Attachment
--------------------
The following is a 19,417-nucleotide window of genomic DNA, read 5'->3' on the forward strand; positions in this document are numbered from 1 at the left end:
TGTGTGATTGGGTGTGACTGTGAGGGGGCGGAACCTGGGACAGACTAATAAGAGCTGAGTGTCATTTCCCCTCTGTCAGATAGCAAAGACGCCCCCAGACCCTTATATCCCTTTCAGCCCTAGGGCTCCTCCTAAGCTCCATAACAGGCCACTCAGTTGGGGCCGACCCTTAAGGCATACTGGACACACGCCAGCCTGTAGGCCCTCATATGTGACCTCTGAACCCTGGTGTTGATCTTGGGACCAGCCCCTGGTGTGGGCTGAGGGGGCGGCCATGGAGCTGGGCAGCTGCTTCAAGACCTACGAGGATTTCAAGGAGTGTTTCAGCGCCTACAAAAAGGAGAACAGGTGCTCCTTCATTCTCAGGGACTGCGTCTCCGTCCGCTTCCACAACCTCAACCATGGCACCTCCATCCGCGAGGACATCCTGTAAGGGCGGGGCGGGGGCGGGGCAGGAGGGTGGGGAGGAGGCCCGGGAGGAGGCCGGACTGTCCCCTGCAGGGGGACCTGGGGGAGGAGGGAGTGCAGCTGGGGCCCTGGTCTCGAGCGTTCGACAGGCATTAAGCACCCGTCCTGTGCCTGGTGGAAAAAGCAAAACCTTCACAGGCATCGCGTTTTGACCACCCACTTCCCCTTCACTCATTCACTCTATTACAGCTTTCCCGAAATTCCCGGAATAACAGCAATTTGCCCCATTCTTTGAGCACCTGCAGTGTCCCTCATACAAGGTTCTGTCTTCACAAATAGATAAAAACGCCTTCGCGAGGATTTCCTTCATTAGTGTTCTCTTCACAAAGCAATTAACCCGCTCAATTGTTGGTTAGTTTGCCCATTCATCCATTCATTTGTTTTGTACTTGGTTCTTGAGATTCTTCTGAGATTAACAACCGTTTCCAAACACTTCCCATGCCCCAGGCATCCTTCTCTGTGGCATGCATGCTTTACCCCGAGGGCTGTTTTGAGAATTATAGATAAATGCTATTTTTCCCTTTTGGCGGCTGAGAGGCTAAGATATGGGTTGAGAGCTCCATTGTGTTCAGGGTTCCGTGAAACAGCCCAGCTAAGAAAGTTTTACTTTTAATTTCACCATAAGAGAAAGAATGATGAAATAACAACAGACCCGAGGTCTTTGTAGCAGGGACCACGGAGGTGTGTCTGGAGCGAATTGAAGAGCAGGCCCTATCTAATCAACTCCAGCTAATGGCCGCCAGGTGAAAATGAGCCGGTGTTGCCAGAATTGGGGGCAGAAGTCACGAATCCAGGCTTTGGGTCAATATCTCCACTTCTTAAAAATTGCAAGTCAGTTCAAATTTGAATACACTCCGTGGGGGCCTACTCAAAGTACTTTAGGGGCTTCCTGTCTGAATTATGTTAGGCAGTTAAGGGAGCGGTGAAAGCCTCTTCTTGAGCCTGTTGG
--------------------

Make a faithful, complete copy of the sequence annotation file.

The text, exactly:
The following is a 19,417-nucleotide window of genomic DNA, read 5'->3' on the forward strand; positions in this document are numbered from 1 at the left end:
TGTGTGATTGGGTGTGACTGTGAGGGGGCGGAACCTGGGACAGACTAATAAGAGCTGAGTGTCATTTCCCCTCTGTCAGATAGCAAAGACGCCCCCAGACCCTTATATCCCTTTCAGCCCTAGGGCTCCTCCTAAGCTCCATAACAGGCCACTCAGTTGGGGCCGACCCTTAAGGCATACTGGACACACGCCAGCCTGTAGGCCCTCATATGTGACCTCTGAACCCTGGTGTTGATCTTGGGACCAGCCCCTGGTGTGGGCTGAGGGGGCGGCCATGGAGCTGGGCAGCTGCTTCAAGACCTACGAGGATTTCAAGGAGTGTTTCAGCGCCTACAAAAAGGAGAACAGGTGCTCCTTCATTCTCAGGGACTGCGTCTCCGTCCGCTTCCACAACCTCAACCATGGCACCTCCATCCGCGAGGACATCCTGTAAGGGCGGGGCGGGGGCGGGGCAGGAGGGTGGGGAGGAGGCCCGGGAGGAGGCCGGACTGTCCCCTGCAGGGGGACCTGGGGGAGGAGGGAGTGCAGCTGGGGCCCTGGTCTCGAGCGTTCGACAGGCATTAAGCACCCGTCCTGTGCCTGGTGGAAAAAGCAAAACCTTCACAGGCATCGCGTTTTGACCACCCACTTCCCCTTCACTCATTCACTCTATTACAGCTTTCCCGAAATTCCCGGAATAACAGCAATTTGCCCCATTCTTTGAGCACCTGCAGTGTCCCTCATACAAGGTTCTGTCTTCACAAATAGATAAAAACGCCTTCGCGAGGATTTCCTTCATTAGTGTTCTCTTCACAAAGCAATTAACCCGCTCAATTGTTGGTTAGTTTGCCCATTCATCCATTCATTTGTTTTGTACTTGGTTCTTGAGATTCTTCTGAGATTAACAACCGTTTCCAAACACTTCCCATGCCCCAGGCATCCTTCTCTGTGGCATGCATGCTTTACCCCGAGGGCTGTTTTGAGAATTATAGATAAATGCTATTTTTCCCTTTTGGCGGCTGAGAGGCTAAGATATGGGTTGAGAGCTCCATTGTGTTCAGGGTTCCGTGAAACAGCCCAGCTAAGAAAGTTTTACTTTTAATTTCACCATAAGAGAAAGAATGATGAAATAACAACAGACCCGAGGTCTTTGTAGCAGGGACCACGGAGGTGTGTCTGGAGCGAATTGAAGAGCAGGCCCTATCTAATCAACTCCAGCTAATGGCCGCCAGGTGAAAATGAGCCGGTGTTGCCAGAATTGGGGGCAGAAGTCACGAATCCAGGCTTTGGGTCAATATCTCCACTTCTTAAAAATTGCAAGTCAGTTCAAATTTGAATACACTCCGTGGGGGCCTACTCAAAGTACTTTAGGGGCTTCCTGTCTGAATTATGTTAGGCAGTTAAGGGAGCGGTGAAAGCCTCTTCTTGAGCCTGTTGG